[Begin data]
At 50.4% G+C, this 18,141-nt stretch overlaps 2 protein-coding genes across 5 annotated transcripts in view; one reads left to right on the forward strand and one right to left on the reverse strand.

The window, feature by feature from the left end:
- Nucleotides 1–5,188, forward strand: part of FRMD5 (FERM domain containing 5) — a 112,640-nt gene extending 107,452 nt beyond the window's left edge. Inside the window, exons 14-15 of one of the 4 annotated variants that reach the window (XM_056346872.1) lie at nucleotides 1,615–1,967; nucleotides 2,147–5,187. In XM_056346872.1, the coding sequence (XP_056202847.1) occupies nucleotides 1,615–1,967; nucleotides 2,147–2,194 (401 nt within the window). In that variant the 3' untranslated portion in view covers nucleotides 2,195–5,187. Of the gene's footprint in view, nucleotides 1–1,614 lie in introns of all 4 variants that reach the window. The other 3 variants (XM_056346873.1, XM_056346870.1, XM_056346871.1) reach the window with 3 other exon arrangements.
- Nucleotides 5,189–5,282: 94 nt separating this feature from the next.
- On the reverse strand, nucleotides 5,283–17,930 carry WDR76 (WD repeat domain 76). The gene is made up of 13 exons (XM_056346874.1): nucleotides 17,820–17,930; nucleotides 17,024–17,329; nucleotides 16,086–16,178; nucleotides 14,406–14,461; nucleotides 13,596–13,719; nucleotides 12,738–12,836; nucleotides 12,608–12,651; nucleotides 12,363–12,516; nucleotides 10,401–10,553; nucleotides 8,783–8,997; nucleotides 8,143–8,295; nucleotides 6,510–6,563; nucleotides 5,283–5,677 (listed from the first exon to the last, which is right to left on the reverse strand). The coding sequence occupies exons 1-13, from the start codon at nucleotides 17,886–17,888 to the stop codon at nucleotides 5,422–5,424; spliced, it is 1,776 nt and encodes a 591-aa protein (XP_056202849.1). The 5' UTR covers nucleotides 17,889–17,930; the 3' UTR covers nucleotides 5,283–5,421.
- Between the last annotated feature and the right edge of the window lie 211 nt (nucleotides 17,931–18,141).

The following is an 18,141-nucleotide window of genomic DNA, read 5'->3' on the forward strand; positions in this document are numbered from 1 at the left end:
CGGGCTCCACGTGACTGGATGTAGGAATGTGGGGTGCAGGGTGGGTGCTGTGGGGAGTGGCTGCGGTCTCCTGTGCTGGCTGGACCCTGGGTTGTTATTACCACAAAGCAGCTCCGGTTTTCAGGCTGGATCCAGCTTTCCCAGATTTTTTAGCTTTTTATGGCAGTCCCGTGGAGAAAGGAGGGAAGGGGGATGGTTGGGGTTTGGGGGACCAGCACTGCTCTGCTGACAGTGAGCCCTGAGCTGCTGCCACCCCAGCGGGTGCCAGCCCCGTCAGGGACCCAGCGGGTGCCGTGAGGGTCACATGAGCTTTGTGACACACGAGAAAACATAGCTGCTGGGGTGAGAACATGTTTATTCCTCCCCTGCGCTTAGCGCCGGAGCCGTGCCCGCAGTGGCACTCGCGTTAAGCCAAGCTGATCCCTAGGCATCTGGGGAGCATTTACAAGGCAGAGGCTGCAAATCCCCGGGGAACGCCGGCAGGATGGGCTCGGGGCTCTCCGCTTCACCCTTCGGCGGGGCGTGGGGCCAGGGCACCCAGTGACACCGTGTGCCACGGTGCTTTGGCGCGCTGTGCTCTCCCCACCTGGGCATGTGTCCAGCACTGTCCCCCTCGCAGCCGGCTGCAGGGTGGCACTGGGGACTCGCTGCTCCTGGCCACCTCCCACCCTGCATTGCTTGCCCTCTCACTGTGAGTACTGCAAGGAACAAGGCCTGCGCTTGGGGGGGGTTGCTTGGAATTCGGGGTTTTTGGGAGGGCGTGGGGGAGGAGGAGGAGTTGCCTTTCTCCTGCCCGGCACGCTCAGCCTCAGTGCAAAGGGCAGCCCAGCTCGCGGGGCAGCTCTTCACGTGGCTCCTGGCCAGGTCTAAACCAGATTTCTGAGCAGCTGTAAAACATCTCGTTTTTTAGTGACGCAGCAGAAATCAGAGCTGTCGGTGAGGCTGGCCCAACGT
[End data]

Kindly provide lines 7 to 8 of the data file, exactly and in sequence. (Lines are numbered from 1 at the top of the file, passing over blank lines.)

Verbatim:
The following is an 18,141-nucleotide window of genomic DNA, read 5'->3' on the forward strand; positions in this document are numbered from 1 at the left end:
CGGGCTCCACGTGACTGGATGTAGGAATGTGGGGTGCAGGGTGGGTGCTGTGGGGAGTGGCTGCGGTCTCCTGTGCTGGCTGGACCCTGGGTTGTTATTACCACAAAGCAGCTCCGGTTTTCAGGCTGGATCCAGCTTTCCCAGATTTTTTAGCTTTTTATGGCAGTCCCGTGGAGAAAGGAGGGAAGGGGGATGGTTGGGGTTTGGGGGACCAGCACTGCTCTGCTGACAGTGAGCCCTGAGCTGCTGCCACCCCAGCGGGTGCCAGCCCCGTCAGGGACCCAGCGGGTGCCGTGAGGGTCACATGAGCTTTGTGACACACGAGAAAACATAGCTGCTGGGGTGAGAACATGTTTATTCCTCCCCTGCGCTTAGCGCCGGAGCCGTGCCCGCAGTGGCACTCGCGTTAAGCCAAGCTGATCCCTAGGCATCTGGGGAGCATTTACAAGGCAGAGGCTGCAAATCCCCGGGGAACGCCGGCAGGATGGGCTCGGGGCTCTCCGCTTCACCCTTCGGCGGGGCGTGGGGCCAGGGCACCCAGTGACACCGTGTGCCACGGTGCTTTGGCGCGCTGTGCTCTCCCCACCTGGGCATGTGTCCAGCACTGTCCCCCTCGCAGCCGGCTGCAGGGTGGCACTGGGGACTCGCTGCTCCTGGCCACCTCCCACCCTGCATTGCTTGCCCTCTCACTGTGAGTACTGCAAGGAACAAGGCCTGCGCTTGGGGGGGGTTGCTTGGAATTCGGGGTTTTTGGGAGGGCGTGGGGGAGGAGGAGGAGTTGCCTTTCTCCTGCCCGGCACGCTCAGCCTCAGTGCAAAGGGCAGCCCAGCTCGCGGGGCAGCTCTTCACGTGGCTCCTGGCCAGGTCTAAACCAGATTTCTGAGCAGCTGTAAAACATCTCGTTTTTTAGTGACGCAGCAGAAATCAGAGCTGTCGGTGAGGCTGGCCCAACGT